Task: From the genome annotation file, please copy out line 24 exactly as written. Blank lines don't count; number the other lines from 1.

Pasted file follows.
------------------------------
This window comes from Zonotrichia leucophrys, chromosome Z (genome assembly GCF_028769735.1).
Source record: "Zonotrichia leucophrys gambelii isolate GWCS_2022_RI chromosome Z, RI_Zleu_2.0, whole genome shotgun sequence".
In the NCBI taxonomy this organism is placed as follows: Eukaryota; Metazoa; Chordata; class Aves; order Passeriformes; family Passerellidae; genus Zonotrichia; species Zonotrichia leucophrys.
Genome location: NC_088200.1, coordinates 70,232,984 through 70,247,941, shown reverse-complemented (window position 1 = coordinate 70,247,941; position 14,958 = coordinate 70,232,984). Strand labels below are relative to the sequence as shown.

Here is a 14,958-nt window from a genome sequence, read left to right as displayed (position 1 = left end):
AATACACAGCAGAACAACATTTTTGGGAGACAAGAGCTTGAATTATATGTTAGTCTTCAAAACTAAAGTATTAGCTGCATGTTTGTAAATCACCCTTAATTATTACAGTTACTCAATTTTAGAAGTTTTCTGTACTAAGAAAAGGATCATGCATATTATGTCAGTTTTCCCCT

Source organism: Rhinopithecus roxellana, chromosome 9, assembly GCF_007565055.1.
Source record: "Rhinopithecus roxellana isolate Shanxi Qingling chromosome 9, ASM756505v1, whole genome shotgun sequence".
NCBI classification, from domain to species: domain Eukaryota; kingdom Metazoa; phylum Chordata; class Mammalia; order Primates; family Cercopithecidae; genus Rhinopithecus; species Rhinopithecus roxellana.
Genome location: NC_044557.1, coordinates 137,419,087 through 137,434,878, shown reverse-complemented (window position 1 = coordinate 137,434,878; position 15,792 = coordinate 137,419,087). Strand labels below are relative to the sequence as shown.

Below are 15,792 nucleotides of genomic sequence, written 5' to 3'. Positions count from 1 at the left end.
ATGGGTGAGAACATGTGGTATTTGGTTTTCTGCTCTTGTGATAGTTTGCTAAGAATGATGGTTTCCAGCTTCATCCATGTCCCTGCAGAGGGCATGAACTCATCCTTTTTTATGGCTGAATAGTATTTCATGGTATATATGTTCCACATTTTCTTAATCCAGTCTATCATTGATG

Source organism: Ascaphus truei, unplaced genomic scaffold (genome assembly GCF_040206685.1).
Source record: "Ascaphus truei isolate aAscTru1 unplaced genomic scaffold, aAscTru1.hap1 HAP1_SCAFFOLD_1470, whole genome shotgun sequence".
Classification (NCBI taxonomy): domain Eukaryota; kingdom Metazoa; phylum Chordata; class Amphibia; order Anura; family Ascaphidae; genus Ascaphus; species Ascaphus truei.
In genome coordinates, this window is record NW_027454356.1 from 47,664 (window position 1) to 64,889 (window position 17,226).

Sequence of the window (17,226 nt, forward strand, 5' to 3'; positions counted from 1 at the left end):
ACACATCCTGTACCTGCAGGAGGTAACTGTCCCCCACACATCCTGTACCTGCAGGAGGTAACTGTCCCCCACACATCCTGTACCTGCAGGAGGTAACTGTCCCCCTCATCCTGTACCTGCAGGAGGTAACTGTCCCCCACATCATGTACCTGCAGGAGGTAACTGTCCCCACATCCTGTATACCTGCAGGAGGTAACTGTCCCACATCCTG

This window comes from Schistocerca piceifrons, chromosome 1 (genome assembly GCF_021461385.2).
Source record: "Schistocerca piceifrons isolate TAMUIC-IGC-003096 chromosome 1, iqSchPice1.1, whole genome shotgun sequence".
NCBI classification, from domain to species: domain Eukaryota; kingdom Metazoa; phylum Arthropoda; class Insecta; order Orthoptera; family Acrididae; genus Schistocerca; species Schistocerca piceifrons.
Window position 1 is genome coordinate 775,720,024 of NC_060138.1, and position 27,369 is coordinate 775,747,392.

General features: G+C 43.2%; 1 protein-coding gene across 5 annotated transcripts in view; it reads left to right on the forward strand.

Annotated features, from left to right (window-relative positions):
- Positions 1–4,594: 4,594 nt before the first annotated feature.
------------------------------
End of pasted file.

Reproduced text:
Annotated features, from left to right (window-relative positions):